On the opposite end of the age spectrum, pediatric fMRI also requires additional preparation. The most common reasons for failure in pediatric scans include excessive head motion, insufficient instruction, and fear of the noise or confinement of the scanner. Younger children generally are less successful with fMRI. Children younger than age 8 years have shown significantly lower success rates than children over age 8 years. Even so, in-scanner head motion (relative mean displacement [mm]) may be 4 times higher in a patient aged 8 years compared with a patient aged 20 years. The effect of age on head motion seems to decrease with age. It is important to consider the particular challenges of scanning pediatric patients. Familiarizing children with the magnetic resonance imaging machine, providing ample instruction, and practicing before the scan may improve the quality of the results.


The handedness of patients is important to consider when interpreting language fMRI cases. Many studies have shown that more than 90% of right-handed individuals (often as many as 95%) show left hemispheric (typical) dominance for language. Among left-handed individuals, however, as few as 74% show typical left dominance. The incidence of bilateral language activation also is higher among left-handed than among right-handed people. There may be a linear relationship between the degree of laterality and degree of handedness, with higher incidence of right hemispheric (atypical) dominance among the strongly left-handed than among the ambidextrous and strongly right-handed. ,

Because a relationship has been observed between handedness and language dominance, it is important to collect this information from the patient. Knowing a patient’s handedness informs interpretation of the fMRI results. For instance, if patients are left-handed, it is more likely that they show atypical language activation. The most common tool used to assess handedness is the Edinburgh Handedness Inventory. This measurement includes information about hand preference for everyday activities, including writing, drawing, and using scissors. Some older naturally left-handed patients may have been trained to predominately use the right hand. These forced right-handed individuals may show different functional neuroanatomy than naturally right-handed individuals.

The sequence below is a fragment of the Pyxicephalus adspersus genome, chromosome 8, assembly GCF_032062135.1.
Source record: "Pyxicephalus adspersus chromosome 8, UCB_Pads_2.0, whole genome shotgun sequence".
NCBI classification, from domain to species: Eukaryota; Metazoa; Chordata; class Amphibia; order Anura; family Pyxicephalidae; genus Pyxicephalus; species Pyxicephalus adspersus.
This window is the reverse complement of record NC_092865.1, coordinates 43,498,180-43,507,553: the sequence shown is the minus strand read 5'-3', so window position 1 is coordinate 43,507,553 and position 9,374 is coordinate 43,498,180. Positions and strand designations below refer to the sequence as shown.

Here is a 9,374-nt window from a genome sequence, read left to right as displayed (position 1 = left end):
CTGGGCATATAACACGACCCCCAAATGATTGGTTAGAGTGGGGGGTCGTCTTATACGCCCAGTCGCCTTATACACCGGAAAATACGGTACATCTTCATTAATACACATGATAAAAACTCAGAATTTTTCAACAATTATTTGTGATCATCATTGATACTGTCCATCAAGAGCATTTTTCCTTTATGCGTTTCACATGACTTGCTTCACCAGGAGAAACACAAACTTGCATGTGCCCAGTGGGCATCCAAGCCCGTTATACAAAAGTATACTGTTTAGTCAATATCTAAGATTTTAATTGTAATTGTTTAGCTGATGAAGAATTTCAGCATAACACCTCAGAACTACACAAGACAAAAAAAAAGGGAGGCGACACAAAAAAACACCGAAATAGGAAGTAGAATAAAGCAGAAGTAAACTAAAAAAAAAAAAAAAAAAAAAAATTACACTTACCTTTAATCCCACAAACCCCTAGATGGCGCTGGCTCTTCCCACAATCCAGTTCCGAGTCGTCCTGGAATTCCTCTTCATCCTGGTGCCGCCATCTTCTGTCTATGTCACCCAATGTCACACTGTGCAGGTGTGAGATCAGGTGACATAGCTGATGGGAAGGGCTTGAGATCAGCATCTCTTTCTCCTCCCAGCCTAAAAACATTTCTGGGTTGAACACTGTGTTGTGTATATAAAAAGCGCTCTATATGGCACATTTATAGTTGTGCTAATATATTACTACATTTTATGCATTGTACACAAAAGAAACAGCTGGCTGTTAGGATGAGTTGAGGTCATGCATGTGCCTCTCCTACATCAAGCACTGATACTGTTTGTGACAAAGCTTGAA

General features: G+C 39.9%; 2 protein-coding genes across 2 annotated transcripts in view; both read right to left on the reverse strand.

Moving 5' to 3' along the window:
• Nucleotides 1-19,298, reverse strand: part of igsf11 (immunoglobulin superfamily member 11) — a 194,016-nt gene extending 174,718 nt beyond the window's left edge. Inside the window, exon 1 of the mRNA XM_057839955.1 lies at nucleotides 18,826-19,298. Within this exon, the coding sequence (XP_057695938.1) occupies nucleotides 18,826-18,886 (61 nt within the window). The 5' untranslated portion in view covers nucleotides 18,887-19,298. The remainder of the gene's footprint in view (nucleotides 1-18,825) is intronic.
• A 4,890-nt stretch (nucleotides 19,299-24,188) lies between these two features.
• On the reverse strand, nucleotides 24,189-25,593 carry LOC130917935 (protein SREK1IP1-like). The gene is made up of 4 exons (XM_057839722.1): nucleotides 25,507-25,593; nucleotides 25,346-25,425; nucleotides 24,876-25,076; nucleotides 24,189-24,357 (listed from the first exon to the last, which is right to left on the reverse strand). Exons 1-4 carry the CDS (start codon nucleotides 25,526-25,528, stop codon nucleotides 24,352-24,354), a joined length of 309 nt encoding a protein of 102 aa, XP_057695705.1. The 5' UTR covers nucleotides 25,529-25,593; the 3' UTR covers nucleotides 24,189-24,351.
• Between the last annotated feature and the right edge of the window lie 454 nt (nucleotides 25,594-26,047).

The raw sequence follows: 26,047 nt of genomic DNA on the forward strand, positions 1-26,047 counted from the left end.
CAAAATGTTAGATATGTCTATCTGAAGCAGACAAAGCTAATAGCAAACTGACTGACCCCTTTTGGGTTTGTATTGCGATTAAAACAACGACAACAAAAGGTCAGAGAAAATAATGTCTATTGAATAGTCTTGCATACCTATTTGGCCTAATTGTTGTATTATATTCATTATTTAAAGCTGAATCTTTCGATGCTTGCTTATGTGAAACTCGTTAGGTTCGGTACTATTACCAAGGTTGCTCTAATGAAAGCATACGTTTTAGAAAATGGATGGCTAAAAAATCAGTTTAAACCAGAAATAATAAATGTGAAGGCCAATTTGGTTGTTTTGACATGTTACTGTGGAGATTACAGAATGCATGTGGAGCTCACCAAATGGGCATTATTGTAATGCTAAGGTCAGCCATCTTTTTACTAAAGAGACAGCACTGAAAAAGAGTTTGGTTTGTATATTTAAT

Because impairment can severely limit a patient’s ability to perform fMRI tasks, it is crucial to identify patient deficits prior to scan administration. Brain tumor patients may suffer from neurologic symptoms, including dysphasia, paresis, forgetfulness, confusion, and anxiety. Patients also may suffer from claustrophobia and may need premedication. Modifying existing paradigms is essential to accommodate many of these limitations. , A patient with hand or foot paresis likely will struggle to perform assigned motor tasks. In this case, the paradigm can be modified to apply external sensory stimulation to the affected area. This can be used to produce motor activation despite a patient’s motor impairment. , A patient with dysphasia or aphasia likely will have difficulty with standard language paradigms. Slowing the timing of the paradigm or reducing the frequency of stimulation can help improve patient performance. It also may be helpful to select the simplest task from the battery of language paradigms. Gathering information about functional impairment from either the patient or the ordering physician allows the fMRI to be tailored to each patient. Modifying the paradigm to suit each patient’s individual abilities gives the patient a greater chance of success.